Stocks discussed on the in-depth session of Jim Cramer's Mad Money TV Program, Wednesday January 30.
Cramer thinks it is ironic that, the day Aubrey McClendon announced he is leaving his position as CEO of Chesapeake Energy (CHK), Kinder Morgan Partners (KMP) announced it was acquiring its partner, Copano Energy (CPNO). McClendon's vision was of a scenario in which natural gas would be used as a fuel for vehicles, but with the fulfillment of this plan a long way off, and as natural gas prices fall, things were difficult for McClendon at Cheaspeake. KMP is acquiring more natural gas resources, but the main purpose is to use gas for plastics, since there isn't enough demand for it as a fuel domestically. Cramer thinks these two events happening together might mark the bottom in natural gas prices, and it is possible that Rich Kinder, CEO of KMP, will reach the natural gas "Promised Land," that McClendon dreamed of.
"There is no such thing as equal justice under the market," said Cramer, introducing his discussion of why there seems to be a double standard for Apple (AAPL) and Amazon (AMZN). Apple fell 12.4% on the day it reported, because iPhone numbers were 47.8 million rather than the expected 48 million and fears of competition. The fact that gross margins and iPad sales were better-than-expected was ignored by The Street. However, Amazon missed earnings by 6 cents and fell short of revenue targets, and AMZN rose 10% in the aftermarket. Amazon has such a rich valuation, one would have expected it to get punished. Amazon is getting brownie points for the fact that it is investing in its business and doesn't have any significant competition. Apple, on the other hand, isn't growing as fast as it once did, and people are buying other smartphones and tablets. Ebooks are a major driver for Amazon, but Cramer noted that management didn't disclose the kind of numbers investors should expect to hear. However, that didn't matter to analysts, who are more gentle in their judgment of Amazon than of Apple. Apple has "lost its invincibility," a trait that Amazon now has, or at least, that is the perception. The only thing Apple can do now to reverse this state of affairs is to use its $137 billion in cash to buy Amazon at $123 billion.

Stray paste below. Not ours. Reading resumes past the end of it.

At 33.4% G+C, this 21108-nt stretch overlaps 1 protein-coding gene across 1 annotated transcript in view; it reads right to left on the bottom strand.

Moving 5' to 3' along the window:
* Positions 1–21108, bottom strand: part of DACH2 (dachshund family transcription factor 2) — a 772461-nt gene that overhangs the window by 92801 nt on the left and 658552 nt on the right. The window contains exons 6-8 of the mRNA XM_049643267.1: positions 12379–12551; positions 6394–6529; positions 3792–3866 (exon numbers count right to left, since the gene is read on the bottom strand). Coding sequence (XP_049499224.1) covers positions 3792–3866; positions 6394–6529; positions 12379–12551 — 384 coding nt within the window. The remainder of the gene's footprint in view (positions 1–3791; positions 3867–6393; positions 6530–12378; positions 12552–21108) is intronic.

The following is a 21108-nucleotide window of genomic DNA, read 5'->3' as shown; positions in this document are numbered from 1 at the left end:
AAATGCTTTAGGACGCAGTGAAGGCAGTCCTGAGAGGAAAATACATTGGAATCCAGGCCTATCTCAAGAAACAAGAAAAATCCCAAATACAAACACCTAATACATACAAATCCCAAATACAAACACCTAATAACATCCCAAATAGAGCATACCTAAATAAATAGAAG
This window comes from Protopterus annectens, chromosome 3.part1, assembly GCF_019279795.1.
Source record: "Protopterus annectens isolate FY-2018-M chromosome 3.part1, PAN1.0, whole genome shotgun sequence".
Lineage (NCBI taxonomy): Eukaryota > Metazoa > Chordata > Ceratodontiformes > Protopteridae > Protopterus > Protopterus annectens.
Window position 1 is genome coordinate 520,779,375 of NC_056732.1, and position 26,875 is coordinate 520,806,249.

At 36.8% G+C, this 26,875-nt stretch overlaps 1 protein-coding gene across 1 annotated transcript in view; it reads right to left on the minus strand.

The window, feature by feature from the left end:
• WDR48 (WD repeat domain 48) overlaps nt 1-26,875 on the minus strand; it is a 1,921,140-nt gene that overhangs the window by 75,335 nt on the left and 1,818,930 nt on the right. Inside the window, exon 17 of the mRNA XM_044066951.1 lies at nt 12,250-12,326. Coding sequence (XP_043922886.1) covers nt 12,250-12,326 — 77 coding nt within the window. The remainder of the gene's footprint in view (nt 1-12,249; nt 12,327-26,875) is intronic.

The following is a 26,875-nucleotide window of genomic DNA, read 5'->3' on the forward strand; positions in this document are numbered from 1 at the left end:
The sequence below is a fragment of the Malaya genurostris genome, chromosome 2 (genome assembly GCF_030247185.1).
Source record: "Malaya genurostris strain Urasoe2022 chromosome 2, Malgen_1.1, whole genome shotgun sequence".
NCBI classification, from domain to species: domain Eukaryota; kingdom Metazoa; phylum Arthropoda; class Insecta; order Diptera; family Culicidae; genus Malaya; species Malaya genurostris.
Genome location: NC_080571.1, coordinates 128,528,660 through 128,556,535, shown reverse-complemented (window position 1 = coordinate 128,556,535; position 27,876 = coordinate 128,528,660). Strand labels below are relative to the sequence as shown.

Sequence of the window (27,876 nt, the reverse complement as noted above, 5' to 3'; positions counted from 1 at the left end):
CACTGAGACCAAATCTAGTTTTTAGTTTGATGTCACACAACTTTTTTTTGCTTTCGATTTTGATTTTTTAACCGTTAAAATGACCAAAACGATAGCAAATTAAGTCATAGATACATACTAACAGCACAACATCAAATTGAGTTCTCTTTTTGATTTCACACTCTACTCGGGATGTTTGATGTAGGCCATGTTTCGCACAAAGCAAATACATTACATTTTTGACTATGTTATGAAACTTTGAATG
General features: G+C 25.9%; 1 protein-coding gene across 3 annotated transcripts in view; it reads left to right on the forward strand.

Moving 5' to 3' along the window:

Core Labs (CLB) is Cramer's "favorite tech company in the oil and gas industry," which provides tools to help drillers determine the places to drill and ways to increase production. CLB beat earnings by 4 cents on higher revenues and raised guidance. The stock has risen 10% since Cramer recommended it a year ago, and 228% since he first discussed the stock in 2006. CEO David Demshur discussed the ramping in oil production and predicted there could be more major discoveries in North America. He also discussed opportunities for offshore drilling in Mexico. Core Labs' technology helps find additional oil in older wells that were thought to have run dry. The company has a strong exposure to oil: 80%, compared to natural gas, 20%. Cramer thinks this is the best quarter Core Labs has reported since the CEO first appeared on Mad Money, and would look for a decline in the stock to buy.
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